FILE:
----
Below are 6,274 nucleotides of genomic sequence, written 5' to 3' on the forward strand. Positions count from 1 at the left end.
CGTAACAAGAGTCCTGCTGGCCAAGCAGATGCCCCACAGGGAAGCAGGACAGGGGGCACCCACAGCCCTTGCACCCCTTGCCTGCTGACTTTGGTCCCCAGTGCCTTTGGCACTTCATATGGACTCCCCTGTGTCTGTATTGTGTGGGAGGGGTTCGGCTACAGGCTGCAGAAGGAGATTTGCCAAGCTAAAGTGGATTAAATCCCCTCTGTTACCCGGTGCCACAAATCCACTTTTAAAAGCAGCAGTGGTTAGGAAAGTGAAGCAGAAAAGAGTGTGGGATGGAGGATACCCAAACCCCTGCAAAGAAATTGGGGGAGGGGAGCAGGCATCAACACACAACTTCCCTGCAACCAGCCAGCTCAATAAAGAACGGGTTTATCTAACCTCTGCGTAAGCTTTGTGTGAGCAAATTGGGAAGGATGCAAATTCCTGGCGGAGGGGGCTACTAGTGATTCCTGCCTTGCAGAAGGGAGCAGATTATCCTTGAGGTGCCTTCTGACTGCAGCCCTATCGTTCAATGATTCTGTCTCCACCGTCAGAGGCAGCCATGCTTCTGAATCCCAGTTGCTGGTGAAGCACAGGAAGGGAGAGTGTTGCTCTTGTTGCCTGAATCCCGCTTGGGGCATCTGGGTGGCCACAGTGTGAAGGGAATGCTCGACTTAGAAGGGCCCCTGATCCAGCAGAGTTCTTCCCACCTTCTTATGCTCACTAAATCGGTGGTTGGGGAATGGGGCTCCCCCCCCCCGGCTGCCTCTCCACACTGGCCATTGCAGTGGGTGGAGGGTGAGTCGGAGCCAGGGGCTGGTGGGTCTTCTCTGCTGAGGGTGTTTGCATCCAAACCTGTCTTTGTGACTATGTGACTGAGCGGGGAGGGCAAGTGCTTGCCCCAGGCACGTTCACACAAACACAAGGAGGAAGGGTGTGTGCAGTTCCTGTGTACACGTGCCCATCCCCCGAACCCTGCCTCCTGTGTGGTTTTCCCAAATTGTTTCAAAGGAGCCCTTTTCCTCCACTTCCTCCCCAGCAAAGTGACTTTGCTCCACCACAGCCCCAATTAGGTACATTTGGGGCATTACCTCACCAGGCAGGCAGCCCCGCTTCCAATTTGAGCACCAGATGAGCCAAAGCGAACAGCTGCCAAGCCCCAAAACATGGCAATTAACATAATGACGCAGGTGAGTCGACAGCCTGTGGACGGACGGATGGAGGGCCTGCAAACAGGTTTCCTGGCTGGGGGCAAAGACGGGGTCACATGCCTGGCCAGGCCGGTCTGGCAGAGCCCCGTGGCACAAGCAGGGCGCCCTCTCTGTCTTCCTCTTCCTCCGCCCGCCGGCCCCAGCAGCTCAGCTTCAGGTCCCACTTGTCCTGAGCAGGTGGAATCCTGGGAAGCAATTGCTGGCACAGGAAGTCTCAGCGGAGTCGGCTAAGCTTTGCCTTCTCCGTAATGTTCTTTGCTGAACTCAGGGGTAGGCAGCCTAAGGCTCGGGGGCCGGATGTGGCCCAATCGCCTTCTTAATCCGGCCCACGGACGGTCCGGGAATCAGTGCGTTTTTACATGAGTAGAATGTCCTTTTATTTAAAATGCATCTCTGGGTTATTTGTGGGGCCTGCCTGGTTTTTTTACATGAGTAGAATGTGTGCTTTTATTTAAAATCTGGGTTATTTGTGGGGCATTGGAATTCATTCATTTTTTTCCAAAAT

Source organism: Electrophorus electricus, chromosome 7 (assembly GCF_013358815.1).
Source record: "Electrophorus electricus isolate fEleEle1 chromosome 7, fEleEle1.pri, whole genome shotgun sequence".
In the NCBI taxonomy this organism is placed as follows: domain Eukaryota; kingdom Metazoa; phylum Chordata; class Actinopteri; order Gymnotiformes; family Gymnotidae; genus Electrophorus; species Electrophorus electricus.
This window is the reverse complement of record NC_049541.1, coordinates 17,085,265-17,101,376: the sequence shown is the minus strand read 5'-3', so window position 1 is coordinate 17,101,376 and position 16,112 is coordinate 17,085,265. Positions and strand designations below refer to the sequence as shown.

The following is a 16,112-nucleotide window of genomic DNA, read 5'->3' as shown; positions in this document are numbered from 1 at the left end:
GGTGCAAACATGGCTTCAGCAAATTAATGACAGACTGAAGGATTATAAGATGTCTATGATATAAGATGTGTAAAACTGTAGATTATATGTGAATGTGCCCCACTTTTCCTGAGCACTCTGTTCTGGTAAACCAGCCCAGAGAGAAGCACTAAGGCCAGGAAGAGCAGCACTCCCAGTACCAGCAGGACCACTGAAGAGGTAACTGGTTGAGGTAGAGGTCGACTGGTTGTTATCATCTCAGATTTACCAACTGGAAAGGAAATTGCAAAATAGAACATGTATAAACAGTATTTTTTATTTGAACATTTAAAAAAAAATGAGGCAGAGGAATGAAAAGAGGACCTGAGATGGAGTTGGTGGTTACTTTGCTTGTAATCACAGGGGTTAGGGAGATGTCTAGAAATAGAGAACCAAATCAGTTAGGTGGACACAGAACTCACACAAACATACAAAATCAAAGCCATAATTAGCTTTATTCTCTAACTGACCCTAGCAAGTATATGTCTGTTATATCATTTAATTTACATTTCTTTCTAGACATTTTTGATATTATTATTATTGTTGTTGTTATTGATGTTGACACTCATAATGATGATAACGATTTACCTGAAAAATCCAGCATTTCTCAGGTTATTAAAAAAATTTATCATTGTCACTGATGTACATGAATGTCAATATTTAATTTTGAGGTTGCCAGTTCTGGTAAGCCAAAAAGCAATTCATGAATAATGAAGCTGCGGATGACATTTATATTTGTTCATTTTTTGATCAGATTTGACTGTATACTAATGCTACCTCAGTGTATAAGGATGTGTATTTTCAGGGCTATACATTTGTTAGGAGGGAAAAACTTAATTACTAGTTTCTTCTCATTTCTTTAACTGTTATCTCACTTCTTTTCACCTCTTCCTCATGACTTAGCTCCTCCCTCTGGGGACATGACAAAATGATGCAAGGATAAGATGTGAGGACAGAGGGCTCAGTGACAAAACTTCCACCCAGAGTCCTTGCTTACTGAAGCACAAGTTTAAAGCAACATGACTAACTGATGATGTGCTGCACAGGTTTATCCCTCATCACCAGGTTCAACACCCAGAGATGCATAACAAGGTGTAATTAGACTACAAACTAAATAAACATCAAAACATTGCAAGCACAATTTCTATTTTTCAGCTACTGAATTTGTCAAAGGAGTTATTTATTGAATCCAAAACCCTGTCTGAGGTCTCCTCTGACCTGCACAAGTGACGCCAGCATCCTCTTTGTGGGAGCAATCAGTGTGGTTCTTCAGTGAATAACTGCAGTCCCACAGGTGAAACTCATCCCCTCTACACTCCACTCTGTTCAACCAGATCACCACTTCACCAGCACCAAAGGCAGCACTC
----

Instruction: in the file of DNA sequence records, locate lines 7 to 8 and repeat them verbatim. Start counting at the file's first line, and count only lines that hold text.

The following is a 16,112-nucleotide window of genomic DNA, read 5'->3' as shown; positions in this document are numbered from 1 at the left end:
GGTGCAAACATGGCTTCAGCAAATTAATGACAGACTGAAGGATTATAAGATGTCTATGATATAAGATGTGTAAAACTGTAGATTATATGTGAATGTGCCCCACTTTTCCTGAGCACTCTGTTCTGGTAAACCAGCCCAGAGAGAAGCACTAAGGCCAGGAAGAGCAGCACTCCCAGTACCAGCAGGACCACTGAAGAGGTAACTGGTTGAGGTAGAGGTCGACTGGTTGTTATCATCTCAGATTTACCAACTGGAAAGGAAATTGCAAAATAGAACATGTATAAACAGTATTTTTTATTTGAACATTTAAAAAAAAATGAGGCAGAGGAATGAAAAGAGGACCTGAGATGGAGTTGGTGGTTACTTTGCTTGTAATCACAGGGGTTAGGGAGATGTCTAGAAATAGAGAACCAAATCAGTTAGGTGGACACAGAACTCACACAAACATACAAAATCAAAGCCATAATTAGCTTTATTCTCTAACTGACCCTAGCAAGTATATGTCTGTTATATCATTTAATTTACATTTCTTTCTAGACATTTTTGATATTATTATTATTGTTGTTGTTATTGATGTTGACACTCATAATGATGATAACGATTTACCTGAAAAATCCAGCATTTCTCAGGTTATTAAAAAAATTTATCATTGTCACTGATGTACATGAATGTCAATATTTAATTTTGAGGTTGCCAGTTCTGGTAAGCCAAAAAGCAATTCATGAATAATGAAGCTGCGGATGACATTTATATTTGTTCATTTTTTGATCAGATTTGACTGTATACTAATGCTACCTCAGTGTATAAGGATGTGTATTTTCAGGGCTATACATTTGTTAGGAGGGAAAAACTTAATTACTAGTTTCTTCTCATTTCTTTAACTGTTATCTCACTTCTTTTCACCTCTTCCTCATGACTTAGCTCCTCCCTCTGGGGACATGACAAAATGATGCAAGGATAAGATGTGAGGACAGAGGGCTCAGTGACAAAACTTCCACCCAGAGTCCTTGCTTACTGAAGCACAAGTTTAAAGCAACATGACTAACTGATGATGTGCTGCACAGGTTTATCCCTCATCACCAGGTTCAACACCCAGAGATGCATAACAAGGTGTAATTAGACTACAAACTAAATAAACATCAAAACATTGCAAGCACAATTTCTATTTTTCAGCTACTGAATTTGTCAAAGGAGTTATTTATTGAATCCAAAACCCTGTCTGAGGTCTCCTCTGACCTGCACAAGTGACGCCAGCATCCTCTTTGTGGGAGCAATCAGTGTGGTTCTTCAGTGAATAACTGCAGTCCCACAGGTGAAACTCATCCCCTCTACACTCCACTCTGTTCAACCAGATCACCACTTCACCAGCACCAAAGGCAGCACTC